Conclusion

Dental implants have long been the treatment of choice for tooth loss. For those who have been told it is not an option the effects can be devastating. The recent research gives hope to those who previously were told that it was not an option. Each individual needs to be evaluated on a case by case basis taking all factors into account before delving into placement of dental implants. If you are missing teeth or about to lose them, contact your dentist for a dental implant evaluation.

We don’t often give much regard to the importance of the bone our teeth sit in until there is a problem. The bone not only serves as the foundation for our teeth but it also plays a big part in our visual aesthetic appearance. Bone can be lost by tooth removal or periodontal disease. If a tooth is missing or removed, the bone may collapse into the empty socket and cause a sunken appearance to our cheeks or jawbone. A bone graft can restore these problems caused by dental disease or those that result from an accident. One of the main reasons for bone grafts in modern dentistry is to form a good foundation for dental implants.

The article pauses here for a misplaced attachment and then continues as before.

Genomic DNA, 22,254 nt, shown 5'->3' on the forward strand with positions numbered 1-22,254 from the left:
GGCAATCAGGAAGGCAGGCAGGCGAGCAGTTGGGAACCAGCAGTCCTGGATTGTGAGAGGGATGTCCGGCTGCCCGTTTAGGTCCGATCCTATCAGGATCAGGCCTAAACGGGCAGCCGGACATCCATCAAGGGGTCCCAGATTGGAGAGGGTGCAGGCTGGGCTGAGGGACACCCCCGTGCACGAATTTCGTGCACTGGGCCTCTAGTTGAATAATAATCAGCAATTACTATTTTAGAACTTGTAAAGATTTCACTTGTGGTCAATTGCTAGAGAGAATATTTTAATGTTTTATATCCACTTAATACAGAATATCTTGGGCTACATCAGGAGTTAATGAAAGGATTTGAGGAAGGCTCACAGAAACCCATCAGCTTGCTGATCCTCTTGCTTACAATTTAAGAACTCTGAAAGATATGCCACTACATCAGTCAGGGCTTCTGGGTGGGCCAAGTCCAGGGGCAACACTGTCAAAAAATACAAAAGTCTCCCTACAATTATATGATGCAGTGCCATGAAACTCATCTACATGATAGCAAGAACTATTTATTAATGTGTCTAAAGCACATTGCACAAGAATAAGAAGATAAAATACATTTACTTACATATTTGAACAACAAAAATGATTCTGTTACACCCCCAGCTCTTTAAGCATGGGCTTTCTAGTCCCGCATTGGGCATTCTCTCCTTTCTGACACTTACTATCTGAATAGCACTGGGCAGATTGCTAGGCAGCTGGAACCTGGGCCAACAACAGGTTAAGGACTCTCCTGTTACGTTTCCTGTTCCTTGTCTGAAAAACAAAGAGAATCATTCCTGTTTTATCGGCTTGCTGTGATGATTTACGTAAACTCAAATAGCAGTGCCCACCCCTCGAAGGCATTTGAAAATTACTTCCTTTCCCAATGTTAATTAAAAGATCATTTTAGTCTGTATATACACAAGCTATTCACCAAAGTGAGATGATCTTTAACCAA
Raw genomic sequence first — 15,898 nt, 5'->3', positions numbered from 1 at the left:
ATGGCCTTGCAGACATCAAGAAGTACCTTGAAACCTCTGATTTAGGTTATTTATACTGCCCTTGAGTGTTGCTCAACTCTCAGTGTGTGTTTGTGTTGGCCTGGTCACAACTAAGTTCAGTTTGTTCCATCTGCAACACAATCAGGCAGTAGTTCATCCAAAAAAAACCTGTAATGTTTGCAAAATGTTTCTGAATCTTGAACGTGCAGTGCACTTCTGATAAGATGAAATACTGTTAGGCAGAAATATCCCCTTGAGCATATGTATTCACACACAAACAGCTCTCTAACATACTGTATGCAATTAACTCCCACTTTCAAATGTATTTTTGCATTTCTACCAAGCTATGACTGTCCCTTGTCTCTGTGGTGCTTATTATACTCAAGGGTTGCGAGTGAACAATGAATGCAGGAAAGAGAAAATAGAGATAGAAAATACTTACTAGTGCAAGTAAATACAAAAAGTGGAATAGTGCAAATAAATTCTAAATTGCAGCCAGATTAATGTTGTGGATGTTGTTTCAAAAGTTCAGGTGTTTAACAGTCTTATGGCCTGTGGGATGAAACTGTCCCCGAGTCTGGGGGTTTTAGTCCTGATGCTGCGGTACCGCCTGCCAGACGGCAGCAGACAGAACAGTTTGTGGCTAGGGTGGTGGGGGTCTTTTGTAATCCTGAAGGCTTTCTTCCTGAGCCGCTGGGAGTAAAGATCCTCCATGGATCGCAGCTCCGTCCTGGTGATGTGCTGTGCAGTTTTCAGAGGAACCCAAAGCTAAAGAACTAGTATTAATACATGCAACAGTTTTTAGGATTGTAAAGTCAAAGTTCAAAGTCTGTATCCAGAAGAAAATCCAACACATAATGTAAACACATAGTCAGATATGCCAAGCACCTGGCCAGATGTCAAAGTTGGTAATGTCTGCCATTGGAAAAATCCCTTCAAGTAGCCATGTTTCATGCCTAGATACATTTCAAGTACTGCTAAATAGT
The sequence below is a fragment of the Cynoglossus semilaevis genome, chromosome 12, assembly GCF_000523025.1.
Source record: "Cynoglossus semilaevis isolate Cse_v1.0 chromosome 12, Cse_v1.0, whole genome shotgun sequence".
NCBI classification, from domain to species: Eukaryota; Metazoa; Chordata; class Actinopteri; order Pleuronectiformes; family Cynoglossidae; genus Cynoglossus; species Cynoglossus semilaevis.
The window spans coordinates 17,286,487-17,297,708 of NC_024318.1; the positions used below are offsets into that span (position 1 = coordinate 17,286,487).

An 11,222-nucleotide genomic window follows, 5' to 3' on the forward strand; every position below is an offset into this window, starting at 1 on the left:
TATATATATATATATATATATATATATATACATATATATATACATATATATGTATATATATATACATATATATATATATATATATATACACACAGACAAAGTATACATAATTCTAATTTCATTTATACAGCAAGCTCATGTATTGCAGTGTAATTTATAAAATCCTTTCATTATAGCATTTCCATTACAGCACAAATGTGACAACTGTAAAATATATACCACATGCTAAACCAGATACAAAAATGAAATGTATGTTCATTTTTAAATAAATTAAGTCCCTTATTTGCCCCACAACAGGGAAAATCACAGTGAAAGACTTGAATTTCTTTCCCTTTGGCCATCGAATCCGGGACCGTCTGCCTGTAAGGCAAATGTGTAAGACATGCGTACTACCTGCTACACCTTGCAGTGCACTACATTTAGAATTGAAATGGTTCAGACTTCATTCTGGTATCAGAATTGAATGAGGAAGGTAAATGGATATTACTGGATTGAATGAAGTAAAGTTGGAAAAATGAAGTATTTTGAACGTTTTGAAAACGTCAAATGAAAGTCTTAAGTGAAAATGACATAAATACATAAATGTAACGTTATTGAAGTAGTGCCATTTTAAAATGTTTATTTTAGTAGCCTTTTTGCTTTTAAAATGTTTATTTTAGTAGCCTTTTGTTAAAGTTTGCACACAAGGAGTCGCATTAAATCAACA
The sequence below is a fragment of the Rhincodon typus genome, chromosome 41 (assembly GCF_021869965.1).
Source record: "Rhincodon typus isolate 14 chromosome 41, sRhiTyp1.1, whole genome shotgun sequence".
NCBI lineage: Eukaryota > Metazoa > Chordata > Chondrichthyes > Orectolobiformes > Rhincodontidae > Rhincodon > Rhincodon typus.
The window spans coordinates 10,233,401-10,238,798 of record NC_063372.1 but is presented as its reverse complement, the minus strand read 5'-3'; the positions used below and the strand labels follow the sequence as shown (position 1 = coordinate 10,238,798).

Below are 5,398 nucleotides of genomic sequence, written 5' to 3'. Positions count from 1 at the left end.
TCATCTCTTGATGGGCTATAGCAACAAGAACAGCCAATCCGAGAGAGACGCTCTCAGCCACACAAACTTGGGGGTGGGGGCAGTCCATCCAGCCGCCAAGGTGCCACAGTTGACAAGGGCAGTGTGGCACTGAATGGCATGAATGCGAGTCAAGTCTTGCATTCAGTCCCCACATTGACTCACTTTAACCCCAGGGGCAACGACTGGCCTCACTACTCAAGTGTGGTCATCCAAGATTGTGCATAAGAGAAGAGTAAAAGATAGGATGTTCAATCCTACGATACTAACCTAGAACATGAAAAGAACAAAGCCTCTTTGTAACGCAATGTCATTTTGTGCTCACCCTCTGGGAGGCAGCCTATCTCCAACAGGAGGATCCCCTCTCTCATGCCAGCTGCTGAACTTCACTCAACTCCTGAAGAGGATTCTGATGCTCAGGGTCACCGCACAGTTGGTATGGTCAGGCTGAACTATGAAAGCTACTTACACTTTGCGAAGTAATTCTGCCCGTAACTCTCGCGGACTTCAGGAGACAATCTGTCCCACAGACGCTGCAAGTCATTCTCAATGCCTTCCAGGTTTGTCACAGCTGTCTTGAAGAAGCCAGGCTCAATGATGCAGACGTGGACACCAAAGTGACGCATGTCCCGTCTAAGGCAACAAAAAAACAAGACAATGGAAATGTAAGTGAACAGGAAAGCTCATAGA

What is a Bone Graft?

A bone graft is the replacement or augmentation of the bone around the teeth. Bone grafting is a term used to describe a variety of procedures used to add or build bone so that dental implants can be placed.
Dental Bone Grafting
A bone graft typically involves adding bone or bone like materials to the jaw. The bone graft can be your own bone (also called Autologous  bone), synthetic bone, be processed bone obtained from a cadaver (also called Allograft), or can even come from bovine/cow sources (these types are also called Xenografts). After grafting, you generally have to wait several months for the grafted material to fuse or become one with the existing bone structure.  Processed bone grafted materials either cause surrounding bone to grow into the graft or cause cells around the graft to change into bone. Autologous bone transplants bone cells or a block of bone that fuses to the jaw.

Implant Dentistry

It is often used to augment bone to allow for a more successful implant placement. A few reasons for bone grafting in implant dentistry include:
1) Augmenting bone in the sinus area to allow for implant placement.
2) Augmenting bone to enhance the fit and comfort of removable prostheses (dentures)
3) To enhance aesthetics of a missing tooth site in the smile or aesthetic zone. This zone is generally defined as the visible area seen upon full smile, including the teeth, gingiva, and lips.
For a dental implants to be a success, the patient must have sufficient bone in the jaw to place the implant into.
Assumptions were once made that if a patient did not have sufficient quality or quantity of bone in their jaw they would not be suitable candidates for dental implants. Today, thanks to the exponential advances in dental techniques, materials, and technology, patients with insufficient bone in their jaws can have the bone rebuilt using bone grafting.